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According to a fact sheet circulated by Rubio’s office, the benefits of permanent DST would include improvements in the physical and mental wellbeing of the nation’s populace, less crime, and actually save energy. CBS writes:
[Staying in DST] would reduce car crashes and pedestrian accidents as daylight hours will better align with drivers’ standard work hours and increase visibility, according to the American Journal of Public Health and the Journal of Safety Research […] It will reduce the risk for cardiac issues, stroke and seasonal depression and, according to a 2015 Brookings Institution, it would reduce the number of robberies by 27 percent.
Other studies say it will benefit the economy, reduce childhood obesity and benefit agriculture. It would also reduce energy usage, as people won’t need to use as much electricity each day, a 2008 study by the U.S. Department of Energy shows, according to Rubio’s fact sheet.
Time is a flat circle, whether it’s daylight saving or standard, and battles in Congress over whether to end the transitions and which way to go have been going on for decades. According to USA Today, counterparts to the legislation in the House have been stalled in the Energy and Commerce Committee.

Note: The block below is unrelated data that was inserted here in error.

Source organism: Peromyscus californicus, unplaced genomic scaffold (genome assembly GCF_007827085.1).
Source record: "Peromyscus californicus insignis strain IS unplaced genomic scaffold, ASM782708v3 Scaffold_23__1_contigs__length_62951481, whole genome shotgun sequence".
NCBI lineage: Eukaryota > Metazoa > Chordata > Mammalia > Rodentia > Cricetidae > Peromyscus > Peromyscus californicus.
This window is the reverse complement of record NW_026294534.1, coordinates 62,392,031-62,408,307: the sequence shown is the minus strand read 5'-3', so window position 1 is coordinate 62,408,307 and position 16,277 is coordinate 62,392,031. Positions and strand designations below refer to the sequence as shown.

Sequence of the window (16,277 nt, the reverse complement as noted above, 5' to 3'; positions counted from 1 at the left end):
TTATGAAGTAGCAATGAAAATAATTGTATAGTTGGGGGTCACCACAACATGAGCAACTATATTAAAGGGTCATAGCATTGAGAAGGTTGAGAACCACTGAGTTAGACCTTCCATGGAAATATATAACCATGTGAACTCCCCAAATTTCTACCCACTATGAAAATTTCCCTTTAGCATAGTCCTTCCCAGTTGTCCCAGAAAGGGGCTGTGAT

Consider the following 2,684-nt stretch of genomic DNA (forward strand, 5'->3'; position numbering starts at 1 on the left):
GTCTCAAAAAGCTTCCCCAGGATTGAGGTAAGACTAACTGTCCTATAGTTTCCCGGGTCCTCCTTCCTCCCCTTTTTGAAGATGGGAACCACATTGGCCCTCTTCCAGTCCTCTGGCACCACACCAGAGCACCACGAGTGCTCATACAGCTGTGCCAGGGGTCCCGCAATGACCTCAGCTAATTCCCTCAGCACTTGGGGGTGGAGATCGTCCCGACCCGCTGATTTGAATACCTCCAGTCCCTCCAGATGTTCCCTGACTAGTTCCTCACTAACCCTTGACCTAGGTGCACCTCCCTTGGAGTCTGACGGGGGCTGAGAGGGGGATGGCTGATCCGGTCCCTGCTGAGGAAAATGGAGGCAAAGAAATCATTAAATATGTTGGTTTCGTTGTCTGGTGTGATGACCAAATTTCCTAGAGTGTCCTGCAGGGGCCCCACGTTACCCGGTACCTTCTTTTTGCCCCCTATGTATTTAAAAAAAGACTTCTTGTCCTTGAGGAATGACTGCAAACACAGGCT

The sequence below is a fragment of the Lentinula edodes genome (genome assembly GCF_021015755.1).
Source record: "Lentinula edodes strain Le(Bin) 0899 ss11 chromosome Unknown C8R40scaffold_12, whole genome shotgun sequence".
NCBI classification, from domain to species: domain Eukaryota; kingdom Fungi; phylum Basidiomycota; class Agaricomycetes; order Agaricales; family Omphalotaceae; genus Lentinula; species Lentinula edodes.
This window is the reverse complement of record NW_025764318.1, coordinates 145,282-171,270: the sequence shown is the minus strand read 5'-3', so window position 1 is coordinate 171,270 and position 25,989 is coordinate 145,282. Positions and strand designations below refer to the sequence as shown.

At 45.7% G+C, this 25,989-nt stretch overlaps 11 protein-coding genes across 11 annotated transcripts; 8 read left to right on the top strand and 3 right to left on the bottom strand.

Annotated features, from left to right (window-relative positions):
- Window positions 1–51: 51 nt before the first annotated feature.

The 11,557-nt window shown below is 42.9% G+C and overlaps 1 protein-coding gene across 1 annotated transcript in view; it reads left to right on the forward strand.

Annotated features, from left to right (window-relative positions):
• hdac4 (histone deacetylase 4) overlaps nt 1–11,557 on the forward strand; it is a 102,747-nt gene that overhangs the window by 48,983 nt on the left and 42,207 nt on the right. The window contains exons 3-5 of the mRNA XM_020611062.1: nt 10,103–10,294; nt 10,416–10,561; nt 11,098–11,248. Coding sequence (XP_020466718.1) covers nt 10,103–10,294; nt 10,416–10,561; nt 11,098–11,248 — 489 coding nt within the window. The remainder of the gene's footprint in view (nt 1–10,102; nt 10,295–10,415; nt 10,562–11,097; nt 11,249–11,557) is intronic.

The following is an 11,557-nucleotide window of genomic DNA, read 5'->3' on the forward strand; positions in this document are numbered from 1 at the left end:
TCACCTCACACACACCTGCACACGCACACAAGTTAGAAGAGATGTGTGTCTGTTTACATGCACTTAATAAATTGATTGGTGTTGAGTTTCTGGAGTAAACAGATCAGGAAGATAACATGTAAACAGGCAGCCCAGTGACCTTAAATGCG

Proponents of eliminating DST and sticking with Standard Time year-round have made similar arguments about benefits to public health, such as that DST messes with the circadian rhythm and thus negatively impacts human health. Sleep scientists have generally advocated the Standard Time approach.
Polling has shown that the vast majority of Americans (71 percent) would prefer ending the switch back and forth, with 31% in favor of permanent DST and 40% backing permanent Standard Time. Of course, given the mental gymnastics and conflicting claims about mental and physical wellbeing involved, it’s debatable how many of those people are just randomly picking one side or the other in the hopes the clock changes will finally stop.
There have been at least 350 pieces of state legislation that would switch to either permanent DST or Standard Time, according to McClatchy DC. The state of Florida has already passed a bill transitioning the state to permanent DST, but it’s contingent on federal legislation also passing. At least 15 other states have passed similar legislation picking one side or the other, passing the buck to the feds rather than risk desynchronizing the fabric of time between states.
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